When Covid-19 derailed the MLB season midway through Spring training, players were left with no place to practice their craft. Eric Cressey, owner of Cressey Sports Performance gyms, gave some of the biggest stars in the game a place to play.
A group that included Justin Verlander, Max Scherzer, Corey Kluber, Paul Goldschmidt, Giancarlo Stanton and more than 30 other big leaguers had quietly been working together at the Palm Beach Gardens High School field.
The group started organically. With the abrupt end to spring training and uncertainty about a possible restart, a lot of players already in the Palm Beach area stuck around.
Cressey, the organizer of the group and facility, made sure the health and safety of the players was the top priority.
“The health and safety part was hard. We had to have really small groups, use all 10,000 square feet of the facility,” Cressey said. “But the security aspect of it was probably even more challenging, to be discreet and give these guys an element of privacy. Guys were saying it was like ‘Fight Club’ or Prohibition baseball.”
The group got closer and closer as the weeks went by, not only training together, but helping each other out. Logan Morrison, who signed with the Milwaukee Brewers this winter, hadn’t seen live pitching for six weeks before arriving at Cressey’s. He was placed right into the fire, facing Scherzer and Kluber on back to back days. Verlander then grabbed Morrison, asking him to take some swings while he worked on his slider.
Morrison explained where the helping each other out came from, and what it means.
“At the end of the day, everyone wants to beat everybody, but they want to beat you at your best. So guys were helping each other out.”
That isn’t something opposing players would normally share, but under the circumstances it is vital. Pitching coaches, hitting coaches, teammates were not readily available while playing and training in secret.
The entire set up is unique. It was the best of both worlds: a talented group of big leaguers in a setting where the outcome didn’t matter. Just baseball and kicking it with the guys. Almost brings you back to the youth days of just playing a kids game.
“How often do you get competitive at-bats with feedback?” Orioles reliever Richard Bleier said. “Goldy told me stuff I never thought of before, and I’ve been pitching for 13 years. That’s stuff you can’t get throwing bullpens.”
Naturally the players wanted to play actual games, and they got their wish. They played two games in the final week of June, the first being played at Palm Beach Gardens High School. There were rules for safety, including no sliding and distancing as much as possible, but it was still very much a baseball game. There were pitching battles, several home runs and plenty of good-natured trash talking.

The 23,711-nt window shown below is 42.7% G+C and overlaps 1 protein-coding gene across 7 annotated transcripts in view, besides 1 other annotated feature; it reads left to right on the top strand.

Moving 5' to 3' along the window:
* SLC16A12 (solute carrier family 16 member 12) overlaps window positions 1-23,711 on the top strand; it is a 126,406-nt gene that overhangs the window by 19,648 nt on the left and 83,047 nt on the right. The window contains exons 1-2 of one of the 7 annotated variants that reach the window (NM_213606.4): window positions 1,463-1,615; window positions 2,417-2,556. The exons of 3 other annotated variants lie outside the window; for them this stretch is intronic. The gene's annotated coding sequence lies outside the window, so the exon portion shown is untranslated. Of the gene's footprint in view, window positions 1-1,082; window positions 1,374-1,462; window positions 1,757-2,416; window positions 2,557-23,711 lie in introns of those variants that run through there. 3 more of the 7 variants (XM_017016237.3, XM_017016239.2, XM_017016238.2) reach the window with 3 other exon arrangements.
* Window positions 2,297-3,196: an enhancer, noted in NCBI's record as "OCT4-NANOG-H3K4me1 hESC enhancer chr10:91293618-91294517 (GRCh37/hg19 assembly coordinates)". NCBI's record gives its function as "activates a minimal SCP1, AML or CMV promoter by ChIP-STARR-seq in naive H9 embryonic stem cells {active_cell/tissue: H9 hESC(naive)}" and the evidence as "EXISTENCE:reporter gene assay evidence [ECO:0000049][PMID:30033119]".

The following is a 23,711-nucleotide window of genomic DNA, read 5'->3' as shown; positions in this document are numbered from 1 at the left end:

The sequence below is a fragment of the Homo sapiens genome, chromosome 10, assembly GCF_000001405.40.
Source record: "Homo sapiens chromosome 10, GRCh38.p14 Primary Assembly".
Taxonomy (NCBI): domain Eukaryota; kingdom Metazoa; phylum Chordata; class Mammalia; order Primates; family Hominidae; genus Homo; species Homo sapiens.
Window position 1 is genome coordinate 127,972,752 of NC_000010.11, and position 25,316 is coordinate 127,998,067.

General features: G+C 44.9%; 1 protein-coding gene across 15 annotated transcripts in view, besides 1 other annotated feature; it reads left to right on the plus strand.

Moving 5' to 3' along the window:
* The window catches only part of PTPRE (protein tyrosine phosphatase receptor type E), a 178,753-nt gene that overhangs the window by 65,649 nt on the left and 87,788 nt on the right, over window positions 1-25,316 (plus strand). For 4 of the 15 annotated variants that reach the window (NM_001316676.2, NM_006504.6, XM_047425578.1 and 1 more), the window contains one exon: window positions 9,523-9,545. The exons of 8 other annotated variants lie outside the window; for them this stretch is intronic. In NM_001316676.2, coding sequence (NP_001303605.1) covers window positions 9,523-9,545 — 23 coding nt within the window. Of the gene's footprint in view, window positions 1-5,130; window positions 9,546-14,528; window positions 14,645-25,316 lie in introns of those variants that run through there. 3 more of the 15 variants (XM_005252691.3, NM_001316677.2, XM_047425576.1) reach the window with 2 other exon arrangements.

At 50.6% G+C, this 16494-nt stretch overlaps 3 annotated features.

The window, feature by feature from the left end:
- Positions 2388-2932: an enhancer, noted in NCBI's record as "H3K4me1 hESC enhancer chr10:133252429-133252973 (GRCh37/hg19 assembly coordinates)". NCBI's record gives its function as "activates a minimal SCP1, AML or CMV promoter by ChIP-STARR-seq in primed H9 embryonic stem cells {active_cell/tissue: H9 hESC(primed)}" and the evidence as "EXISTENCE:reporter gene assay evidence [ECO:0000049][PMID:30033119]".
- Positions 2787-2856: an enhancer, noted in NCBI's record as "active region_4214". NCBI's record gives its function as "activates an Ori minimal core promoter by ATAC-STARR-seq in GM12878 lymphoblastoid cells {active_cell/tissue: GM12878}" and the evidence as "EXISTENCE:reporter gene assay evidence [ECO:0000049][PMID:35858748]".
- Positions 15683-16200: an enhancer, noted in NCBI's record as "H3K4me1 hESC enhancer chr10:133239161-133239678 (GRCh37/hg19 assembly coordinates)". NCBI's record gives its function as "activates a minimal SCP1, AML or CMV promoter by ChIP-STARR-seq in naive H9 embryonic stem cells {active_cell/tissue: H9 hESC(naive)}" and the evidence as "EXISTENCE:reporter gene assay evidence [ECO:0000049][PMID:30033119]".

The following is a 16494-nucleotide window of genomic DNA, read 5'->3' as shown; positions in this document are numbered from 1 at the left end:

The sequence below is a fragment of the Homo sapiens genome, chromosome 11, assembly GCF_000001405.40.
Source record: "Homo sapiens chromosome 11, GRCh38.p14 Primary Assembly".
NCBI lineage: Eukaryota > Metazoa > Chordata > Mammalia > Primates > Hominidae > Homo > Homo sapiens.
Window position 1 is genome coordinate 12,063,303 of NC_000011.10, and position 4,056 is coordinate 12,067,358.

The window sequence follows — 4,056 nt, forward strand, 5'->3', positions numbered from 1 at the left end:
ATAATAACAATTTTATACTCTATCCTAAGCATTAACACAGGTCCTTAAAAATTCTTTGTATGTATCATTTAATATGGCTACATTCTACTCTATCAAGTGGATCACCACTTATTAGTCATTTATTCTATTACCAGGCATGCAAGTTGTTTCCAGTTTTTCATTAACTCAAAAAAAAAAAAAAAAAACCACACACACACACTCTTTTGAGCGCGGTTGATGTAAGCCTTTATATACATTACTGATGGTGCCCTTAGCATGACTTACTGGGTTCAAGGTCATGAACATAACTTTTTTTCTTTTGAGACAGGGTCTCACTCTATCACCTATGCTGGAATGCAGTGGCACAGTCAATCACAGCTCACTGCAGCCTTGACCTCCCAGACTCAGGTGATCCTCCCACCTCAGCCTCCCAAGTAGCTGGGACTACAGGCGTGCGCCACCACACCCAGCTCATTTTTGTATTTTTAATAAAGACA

Cressey organized the pitching by service time. So the veteran arms got out there in the early innings, with the minor league guys and rising stars closing the game out.
“We had a real roster that could beat other pro teams.”
The roster was headlined by Corey Kluber, Max Scherzer, Justin Verlander, Giancarlo Stanton, Luke Jackson, Logan Morrison, Paul Goldschmidt, Robert Gsellman, Michael Wacha, and Noah Syndergaard.
A game being played with this many star players would normally attract thousands of fans, yet the entire operation went unseen. Cressey said there was no mastermind to keep the whole thing under wraps and in the dark. Rather it was just understood that this couldn’t catch national attention.
There was some push back by players who wanted to post it to their social media pages. Luke Jackson, the Braves pitcher, was most vocal about it, saying the fans would love to see what he was able to see.
“You want to see Scherzer and Goldschmidt or Stanton go head-to-head?” Jackson said. “And hear them go back and forth? People are going to pay to go to a high school field for that.”
Cressey and company were able to talk him off that idea, but Cressey does have some footage from the games and batting practice. He might release it in the future, but for the operation to work, they had to keep this in the dark.
If fans got a hold of this, they would be crowding around the field, which is bad for social distancing. Teams would likely shut the whole thing down, in no way would teams give the okay to play meaningless games.
Imagine Giancarlo Stanton pulled a calf muscle, or Scherzer and Verlander blew out their shoulder on a high school field. That would be bounds for terminating their $200 million contracts. It was a fine line of staying in shape and doing too much without team supervision.
Luckily all players got through the secret training and games healthy, and seem ready to ramp things up as the regular season begins in 3 weeks. Lets hope we get to see the footage of the prohibited all star game.